One, it allows us to be unemotional and figuring out what that budget should be. That's particularly hard when you're a smaller business or an individual. If you're a business owner, it's always difficult to say how much you're going to dedicate. This is a data-driven way, choosing numbers, letting them lead.

You can also consider doing I want to consider my overhead, or is that just a media budget? And again, that goes back to your own take on it, but I think about for the financial professional, we have a lot of individual financial professionals that will be listening in, and they might hear 5% to 10% of what? I don't know if I'm going to do that.

You have to put some value on your time, and I think you alluded to this. Within that budget, think about what your hourly rate is, and think about how much marketing effort you put in on a given weekly, monthly basis, and calculate that into your marketing budget as well.

That's where it might start to make even more sense to say, "Oh, maybe moving to the elevator platform with FMG is going to actually save me money, because I'm realizing how much time I put in." Or let's look at a freelance option, an agency, and taking those numbers into account as well is important in structuring your solo practice, your individual practice.

Mike Woods: Got it. It's fascinating. We've got, as I work with individual advisers, one that I know quite well, a gentleman named Rafi Rodriguez. Rafi works in a very niche market in the defense industry, and he really loves the whole idea of marketing. He spends quite a bit of his time, but I think that he knows as looks at it, it's more just part of his day, and it's the extra hours he puts in that makes the marketing work.

If you're working on such a niche area as Rafi does with the people that are associated with the defense industry, do you have to look for anything special in your marketing budget or your marketing resources, or is it something that you would expect of a boutique firm or a freelancer to be able to pick up on pretty quickly?

David Bradley: There's a lot of intricacies that come into play. Some of that, you just have to fill out based on that niche market that you're working with. What I find most common, and it's completely understandable, but the budgets that we might be using, our budgets, we just made up randomly or we don't really have any set budget. We just take things as they come.

I mentioned these figures in this data-driven way instead of the emotional way because even if you want to start conservative in what you think the right budget would be today if you can set that figure, you can always reach higher and giving yourself the option to reach higher to grow into something more, is a positive way to structure your business, even at an individual level, looking forward.

Mike Woods: Got you. I think that's important for people to understand, that the time-- sometimes it's--[chuckles] I hate to say it, but sometimes spending time on marketing is a little bit of work avoidance, but you hope that it doesn't go in that direction.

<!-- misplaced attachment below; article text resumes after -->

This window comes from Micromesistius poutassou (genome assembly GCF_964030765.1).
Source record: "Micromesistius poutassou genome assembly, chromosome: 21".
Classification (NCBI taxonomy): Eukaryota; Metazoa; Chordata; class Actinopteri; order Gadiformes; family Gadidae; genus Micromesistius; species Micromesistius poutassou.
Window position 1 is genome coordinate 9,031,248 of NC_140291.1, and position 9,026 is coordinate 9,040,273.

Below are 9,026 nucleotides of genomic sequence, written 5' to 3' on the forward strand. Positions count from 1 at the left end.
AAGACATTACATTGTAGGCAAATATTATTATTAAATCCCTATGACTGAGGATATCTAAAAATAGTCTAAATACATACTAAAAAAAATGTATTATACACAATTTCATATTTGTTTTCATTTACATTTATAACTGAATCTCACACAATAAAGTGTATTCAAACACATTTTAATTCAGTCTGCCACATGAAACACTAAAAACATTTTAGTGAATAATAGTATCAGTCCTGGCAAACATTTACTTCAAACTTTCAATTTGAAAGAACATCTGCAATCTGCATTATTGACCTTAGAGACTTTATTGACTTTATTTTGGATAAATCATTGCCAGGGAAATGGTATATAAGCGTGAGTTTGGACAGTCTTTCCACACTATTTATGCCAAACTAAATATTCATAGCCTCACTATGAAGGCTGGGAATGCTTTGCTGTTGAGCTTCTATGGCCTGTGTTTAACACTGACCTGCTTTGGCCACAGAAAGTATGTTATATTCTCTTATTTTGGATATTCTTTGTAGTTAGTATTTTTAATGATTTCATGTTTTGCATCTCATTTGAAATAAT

One final question before we sign off. I wanted to ask you, are there any online tools that you would recommend for financial advisers, or something they could look at that would coach them or take them in the right direction, or any that you've come across in your practice?

David Bradley: Obviously I'm very familiar when it comes to tools with FMG suite, and you have a lot of options there that are great. I think what I would like to say is, I think giving yourself the right education is important as an individual practitioner. If you're going to jump into using some of these tools, you need to make sure that you have the right education behind you, and we spoke earlier about strategy and where strategic thinking comes into play.

I think it's great to follow a blog or a podcast and get information in that way, but taking some time to read a book and have more long-form content, helps you to get a full perspective on different topics, whether that be marketing strategy or some specific area. I think that is the trick you need that you can combine with some of these tools that are out there to really make the bigger impact. Instead of jumping around with different newsletters and blogs all the time, carve some time out so you can really dig into long format topics.

Mike Woods: Got you. Get the long format augmented with some of the shorter material, as you said, the blogs accommodate in with your strategy, or what you think your strategy should be, and hopefully, you would come out the other side with a good approach to what you want to do on a digital front.

David Bradley: Yes, exactly. I know that is a sidestep to the question, but I'm remaining relatively neutral on the different tools. There's a lot of options out there.

Mike Woods: No, I think that's good. I think they know there's I think it's wise for people to understand that the tools that are available, they all have an agenda, they all are looking to do something some way. Educating yourself makes you a better consumer, and makes you really a better-- will make you ultimately a better marketer.

David Bradley: Yes, absolutely.

Mike Woods: All right. All right, David. I want to thank our guest, David Bradley. David, it was awesome having you on today. I think we covered quite a bit of ground, so thank you again.

David Bradley: Awesome to be here. Thanks, Mike.

Mike Woods: Great. That's it. We're going to sign out for this episode with the market emotion podcast. Spread the word.